Companies doing business with state and local governments or operating in regulated industries are subject to a dizzying array of “pay-to-play” rules.  These rules effectively prohibit company executives and employees (and in some cases, their family members) from making certain personal political contributions.  Even inadvertent violations can be dangerous:  a single political contribution can, for

The Wagner case, decided today by the D.C. Circuit, is important because of its analysis of the constitutionality of federal campaign contribution restrictions and, by extension, of pay-to-play laws generally. Covington has been monitoring this case since the district court decision in 2012, to the argument before the D.C. Circuit in 2013, and the decision

Medford, New Jersey recently disqualified five would-be city contractors from receiving municipal contracts until 2017 for allegedly making political contributions in violation of the Township’s pay-to-play ordinance.

The ordinance, adopted in 2012, imposes an automatic four-year bar on contracting with a company that contributes to candidates or committees in excess of the law’s per-recipient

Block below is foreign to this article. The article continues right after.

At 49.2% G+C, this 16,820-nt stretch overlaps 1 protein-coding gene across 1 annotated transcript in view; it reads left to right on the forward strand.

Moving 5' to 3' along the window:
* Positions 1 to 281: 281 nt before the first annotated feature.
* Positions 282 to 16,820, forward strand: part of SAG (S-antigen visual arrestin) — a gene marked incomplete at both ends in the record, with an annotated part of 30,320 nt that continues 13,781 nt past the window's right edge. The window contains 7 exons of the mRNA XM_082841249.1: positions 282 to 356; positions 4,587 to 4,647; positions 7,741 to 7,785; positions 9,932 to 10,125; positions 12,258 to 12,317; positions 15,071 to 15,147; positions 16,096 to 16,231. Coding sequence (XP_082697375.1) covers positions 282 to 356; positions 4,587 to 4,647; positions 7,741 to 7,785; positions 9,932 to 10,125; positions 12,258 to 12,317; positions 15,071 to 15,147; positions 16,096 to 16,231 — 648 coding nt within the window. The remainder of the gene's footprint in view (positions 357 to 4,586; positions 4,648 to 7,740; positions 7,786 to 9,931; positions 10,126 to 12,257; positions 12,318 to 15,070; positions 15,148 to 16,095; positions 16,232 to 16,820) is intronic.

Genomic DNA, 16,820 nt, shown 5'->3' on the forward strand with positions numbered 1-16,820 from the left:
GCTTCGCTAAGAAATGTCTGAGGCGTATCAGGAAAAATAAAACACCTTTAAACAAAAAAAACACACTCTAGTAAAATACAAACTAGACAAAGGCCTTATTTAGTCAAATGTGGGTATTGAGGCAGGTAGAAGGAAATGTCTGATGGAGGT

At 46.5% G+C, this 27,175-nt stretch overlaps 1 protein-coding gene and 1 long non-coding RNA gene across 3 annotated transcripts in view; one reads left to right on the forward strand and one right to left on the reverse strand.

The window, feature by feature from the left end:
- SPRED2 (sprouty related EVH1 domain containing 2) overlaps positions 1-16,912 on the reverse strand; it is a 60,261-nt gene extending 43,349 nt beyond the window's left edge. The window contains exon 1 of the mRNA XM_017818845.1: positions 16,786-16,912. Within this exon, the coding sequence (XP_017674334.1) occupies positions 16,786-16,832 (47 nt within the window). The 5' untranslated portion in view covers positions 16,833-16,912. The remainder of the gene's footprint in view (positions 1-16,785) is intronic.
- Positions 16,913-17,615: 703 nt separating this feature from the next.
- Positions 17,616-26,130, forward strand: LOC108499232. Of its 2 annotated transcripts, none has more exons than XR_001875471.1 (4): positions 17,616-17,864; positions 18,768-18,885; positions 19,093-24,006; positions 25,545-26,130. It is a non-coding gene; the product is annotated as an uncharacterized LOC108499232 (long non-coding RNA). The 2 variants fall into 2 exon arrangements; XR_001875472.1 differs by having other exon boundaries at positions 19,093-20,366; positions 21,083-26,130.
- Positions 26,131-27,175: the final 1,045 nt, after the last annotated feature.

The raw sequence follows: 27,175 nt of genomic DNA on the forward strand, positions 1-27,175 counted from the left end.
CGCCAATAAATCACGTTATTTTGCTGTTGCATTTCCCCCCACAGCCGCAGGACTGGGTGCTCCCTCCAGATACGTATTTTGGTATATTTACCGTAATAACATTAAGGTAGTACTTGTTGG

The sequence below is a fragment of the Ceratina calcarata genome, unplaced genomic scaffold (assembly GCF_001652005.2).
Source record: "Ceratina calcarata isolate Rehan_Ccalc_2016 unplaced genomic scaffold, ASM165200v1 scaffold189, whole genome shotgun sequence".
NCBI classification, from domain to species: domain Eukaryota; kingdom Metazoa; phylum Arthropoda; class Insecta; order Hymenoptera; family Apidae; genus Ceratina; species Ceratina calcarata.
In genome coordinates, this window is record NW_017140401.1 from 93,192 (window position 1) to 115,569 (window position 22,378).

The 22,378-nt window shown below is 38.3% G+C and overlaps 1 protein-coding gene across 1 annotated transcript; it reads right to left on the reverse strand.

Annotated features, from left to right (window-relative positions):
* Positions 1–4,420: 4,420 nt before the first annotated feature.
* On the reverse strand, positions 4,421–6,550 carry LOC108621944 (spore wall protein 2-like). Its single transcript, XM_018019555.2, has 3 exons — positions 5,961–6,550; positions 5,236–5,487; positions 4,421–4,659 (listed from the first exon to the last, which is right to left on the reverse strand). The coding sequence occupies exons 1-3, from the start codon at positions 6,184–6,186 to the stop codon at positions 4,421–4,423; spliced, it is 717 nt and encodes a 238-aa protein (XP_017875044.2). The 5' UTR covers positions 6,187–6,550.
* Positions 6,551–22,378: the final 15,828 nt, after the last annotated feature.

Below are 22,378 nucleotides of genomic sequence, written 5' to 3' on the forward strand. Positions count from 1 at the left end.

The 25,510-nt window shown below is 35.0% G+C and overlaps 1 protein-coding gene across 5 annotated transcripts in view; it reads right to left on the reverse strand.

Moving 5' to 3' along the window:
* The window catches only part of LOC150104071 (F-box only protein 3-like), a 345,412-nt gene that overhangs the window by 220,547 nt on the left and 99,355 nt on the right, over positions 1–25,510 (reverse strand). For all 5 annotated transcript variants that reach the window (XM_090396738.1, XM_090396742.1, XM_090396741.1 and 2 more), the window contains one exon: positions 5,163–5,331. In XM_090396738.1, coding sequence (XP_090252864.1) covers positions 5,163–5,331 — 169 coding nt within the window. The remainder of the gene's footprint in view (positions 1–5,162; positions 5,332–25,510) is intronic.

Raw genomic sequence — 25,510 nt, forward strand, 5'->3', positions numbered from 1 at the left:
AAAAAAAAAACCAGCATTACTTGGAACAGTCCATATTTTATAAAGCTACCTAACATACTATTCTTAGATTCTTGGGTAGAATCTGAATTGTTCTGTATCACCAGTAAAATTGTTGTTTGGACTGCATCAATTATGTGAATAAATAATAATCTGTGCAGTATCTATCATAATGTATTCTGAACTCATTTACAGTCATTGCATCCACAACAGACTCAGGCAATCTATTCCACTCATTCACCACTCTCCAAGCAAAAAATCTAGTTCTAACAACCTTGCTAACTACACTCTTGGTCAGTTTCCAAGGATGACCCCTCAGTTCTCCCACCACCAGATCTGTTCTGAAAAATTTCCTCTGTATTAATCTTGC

These days, it is not enough for companies with dealings with government officials to adopt election and political law compliance policies.  They need to adopt the right policies.

A $200,000 settlement the Financial Industry Regulatory Authority recently obtained against L.J. Hart & Co. (“Hart”), a Missouri municipal-bond underwriter, is a case in point.  The case

During the 2012 election cycle, we cautioned that campaign finance problems can haunt candidates long after the election is over.  Case in point:  As the New York Daily News reports, the New York City Campaign Finance Board recently voted to impose $72,402 in penalties for violations of 15 different campaign finance restrictions, including